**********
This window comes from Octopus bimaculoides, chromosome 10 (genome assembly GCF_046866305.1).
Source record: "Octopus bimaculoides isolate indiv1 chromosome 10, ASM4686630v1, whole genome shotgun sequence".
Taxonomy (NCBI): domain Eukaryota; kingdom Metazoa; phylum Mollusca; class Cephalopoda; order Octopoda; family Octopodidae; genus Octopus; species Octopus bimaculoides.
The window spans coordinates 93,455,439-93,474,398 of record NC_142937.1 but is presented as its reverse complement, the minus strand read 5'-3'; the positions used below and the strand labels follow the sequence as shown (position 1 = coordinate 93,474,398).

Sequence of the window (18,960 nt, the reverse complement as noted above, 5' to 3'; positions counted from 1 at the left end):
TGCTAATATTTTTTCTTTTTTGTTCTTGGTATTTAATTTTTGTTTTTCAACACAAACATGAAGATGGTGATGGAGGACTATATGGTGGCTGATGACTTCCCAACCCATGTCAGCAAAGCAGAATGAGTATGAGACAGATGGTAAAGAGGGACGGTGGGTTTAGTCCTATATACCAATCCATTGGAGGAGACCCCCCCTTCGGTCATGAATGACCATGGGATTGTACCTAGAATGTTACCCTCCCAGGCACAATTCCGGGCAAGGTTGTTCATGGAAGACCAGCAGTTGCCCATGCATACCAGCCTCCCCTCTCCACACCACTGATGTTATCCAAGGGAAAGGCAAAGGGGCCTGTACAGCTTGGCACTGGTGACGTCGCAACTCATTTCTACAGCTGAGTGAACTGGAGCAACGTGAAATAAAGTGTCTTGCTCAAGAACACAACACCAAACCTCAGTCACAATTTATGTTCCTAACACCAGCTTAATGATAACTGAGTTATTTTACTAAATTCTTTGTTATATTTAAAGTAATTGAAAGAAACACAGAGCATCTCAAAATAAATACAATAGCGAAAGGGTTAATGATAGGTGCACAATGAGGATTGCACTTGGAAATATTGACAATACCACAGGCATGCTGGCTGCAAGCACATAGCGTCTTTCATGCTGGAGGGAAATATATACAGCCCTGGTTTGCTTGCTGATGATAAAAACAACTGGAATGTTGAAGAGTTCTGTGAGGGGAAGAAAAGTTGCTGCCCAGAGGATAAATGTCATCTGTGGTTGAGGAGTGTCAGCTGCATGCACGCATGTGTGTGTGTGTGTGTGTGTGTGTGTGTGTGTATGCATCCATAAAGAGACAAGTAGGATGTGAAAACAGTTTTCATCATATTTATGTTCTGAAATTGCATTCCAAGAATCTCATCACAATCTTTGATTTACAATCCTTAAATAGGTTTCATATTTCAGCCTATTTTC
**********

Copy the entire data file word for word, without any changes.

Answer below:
This window comes from Octopus bimaculoides, chromosome 10 (genome assembly GCF_046866305.1).
Source record: "Octopus bimaculoides isolate indiv1 chromosome 10, ASM4686630v1, whole genome shotgun sequence".
Taxonomy (NCBI): domain Eukaryota; kingdom Metazoa; phylum Mollusca; class Cephalopoda; order Octopoda; family Octopodidae; genus Octopus; species Octopus bimaculoides.
The window spans coordinates 93,455,439-93,474,398 of record NC_142937.1 but is presented as its reverse complement, the minus strand read 5'-3'; the positions used below and the strand labels follow the sequence as shown (position 1 = coordinate 93,474,398).

Sequence of the window (18,960 nt, the reverse complement as noted above, 5' to 3'; positions counted from 1 at the left end):
TGCTAATATTTTTTCTTTTTTGTTCTTGGTATTTAATTTTTGTTTTTCAACACAAACATGAAGATGGTGATGGAGGACTATATGGTGGCTGATGACTTCCCAACCCATGTCAGCAAAGCAGAATGAGTATGAGACAGATGGTAAAGAGGGACGGTGGGTTTAGTCCTATATACCAATCCATTGGAGGAGACCCCCCCTTCGGTCATGAATGACCATGGGATTGTACCTAGAATGTTACCCTCCCAGGCACAATTCCGGGCAAGGTTGTTCATGGAAGACCAGCAGTTGCCCATGCATACCAGCCTCCCCTCTCCACACCACTGATGTTATCCAAGGGAAAGGCAAAGGGGCCTGTACAGCTTGGCACTGGTGACGTCGCAACTCATTTCTACAGCTGAGTGAACTGGAGCAACGTGAAATAAAGTGTCTTGCTCAAGAACACAACACCAAACCTCAGTCACAATTTATGTTCCTAACACCAGCTTAATGATAACTGAGTTATTTTACTAAATTCTTTGTTATATTTAAAGTAATTGAAAGAAACACAGAGCATCTCAAAATAAATACAATAGCGAAAGGGTTAATGATAGGTGCACAATGAGGATTGCACTTGGAAATATTGACAATACCACAGGCATGCTGGCTGCAAGCACATAGCGTCTTTCATGCTGGAGGGAAATATATACAGCCCTGGTTTGCTTGCTGATGATAAAAACAACTGGAATGTTGAAGAGTTCTGTGAGGGGAAGAAAAGTTGCTGCCCAGAGGATAAATGTCATCTGTGGTTGAGGAGTGTCAGCTGCATGCACGCATGTGTGTGTGTGTGTGTGTGTGTGTGTGTGTGTATGCATCCATAAAGAGACAAGTAGGATGTGAAAACAGTTTTCATCATATTTATGTTCTGAAATTGCATTCCAAGAATCTCATCACAATCTTTGATTTACAATCCTTAAATAGGTTTCATATTTCAGCCTATTTTC